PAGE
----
Design, Featured Artist

Rosser Riddle

A typographically obsessed frame of mind

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Rosser Riddle

We caught up with Rosser Riddle who’s shirts you may have seen around Atlanta or at Citizen Supply. He gave us some insight as to how and why he started his line, what his design process is like, and where inspiration comes from.

How long have you been running your clothing line?


I “launched” in January of 2014, but, I spent a couple of years prior to that sampling, tinkering, and procrastinating. I started working in fashion in 2009 at a men’s consignment shop in Nashville, and saved up enough money to move to NYC in 2010. I moved and basically took the first fashion internship there I could find, and it just so happened to be in production. I learned a hell of a lot during my time in production and product development before launching my line.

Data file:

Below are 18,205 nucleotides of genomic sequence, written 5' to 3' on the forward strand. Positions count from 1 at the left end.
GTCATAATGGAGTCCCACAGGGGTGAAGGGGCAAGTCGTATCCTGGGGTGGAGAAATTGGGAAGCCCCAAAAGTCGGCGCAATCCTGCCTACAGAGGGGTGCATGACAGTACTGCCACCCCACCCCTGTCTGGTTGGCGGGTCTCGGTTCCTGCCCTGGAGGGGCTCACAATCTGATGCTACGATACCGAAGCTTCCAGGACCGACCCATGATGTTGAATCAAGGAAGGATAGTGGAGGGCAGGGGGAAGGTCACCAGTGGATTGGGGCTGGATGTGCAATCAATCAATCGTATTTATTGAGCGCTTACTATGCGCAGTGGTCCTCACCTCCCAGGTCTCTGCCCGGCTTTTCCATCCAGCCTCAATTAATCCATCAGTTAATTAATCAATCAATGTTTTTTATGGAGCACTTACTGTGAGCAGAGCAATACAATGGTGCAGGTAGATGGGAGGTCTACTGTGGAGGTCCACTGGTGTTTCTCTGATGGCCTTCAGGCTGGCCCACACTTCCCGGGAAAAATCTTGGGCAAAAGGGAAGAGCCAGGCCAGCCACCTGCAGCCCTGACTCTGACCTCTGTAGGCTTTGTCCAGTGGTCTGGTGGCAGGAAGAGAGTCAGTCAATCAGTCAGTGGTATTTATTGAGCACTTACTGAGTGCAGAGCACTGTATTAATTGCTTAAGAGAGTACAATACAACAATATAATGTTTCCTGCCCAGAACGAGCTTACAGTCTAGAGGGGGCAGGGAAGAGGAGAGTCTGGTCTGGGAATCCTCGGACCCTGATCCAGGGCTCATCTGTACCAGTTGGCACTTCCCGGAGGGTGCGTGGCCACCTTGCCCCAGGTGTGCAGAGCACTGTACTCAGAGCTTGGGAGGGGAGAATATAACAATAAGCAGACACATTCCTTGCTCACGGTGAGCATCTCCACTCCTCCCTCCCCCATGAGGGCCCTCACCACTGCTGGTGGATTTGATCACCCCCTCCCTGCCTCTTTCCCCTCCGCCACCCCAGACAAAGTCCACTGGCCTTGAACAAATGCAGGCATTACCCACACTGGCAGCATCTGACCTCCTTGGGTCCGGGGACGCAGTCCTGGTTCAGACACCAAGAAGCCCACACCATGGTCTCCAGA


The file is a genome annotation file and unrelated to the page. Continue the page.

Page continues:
Why do you do it?


Music and clothes have always been my two biggest passions. I really love Graphic T’s as a form of art. My first cassettes that I remember were Boyz II Men (CooleyHighHarmony), Michael Jackson (Dangerous), and Garth Brooks (No Fences). I can always remember my coolest graphic T’s growing up, they were just something that I loved from a young age.

I remember this amazing black “Hook” t-shirt that I got in kindergarten; all of the No Fear, And 1, and Big Dog T’s I had; I was obsessed with sports teams logos like the White Sox, and Georgetown Hoyas, and Detroit Pistons when they changed logos in the late 90’s; my Ray Charles t-shirt in high school). I knew I had always wanted to have my name on something one day because I would (poorly) sketch sneakers with my last name as the brand.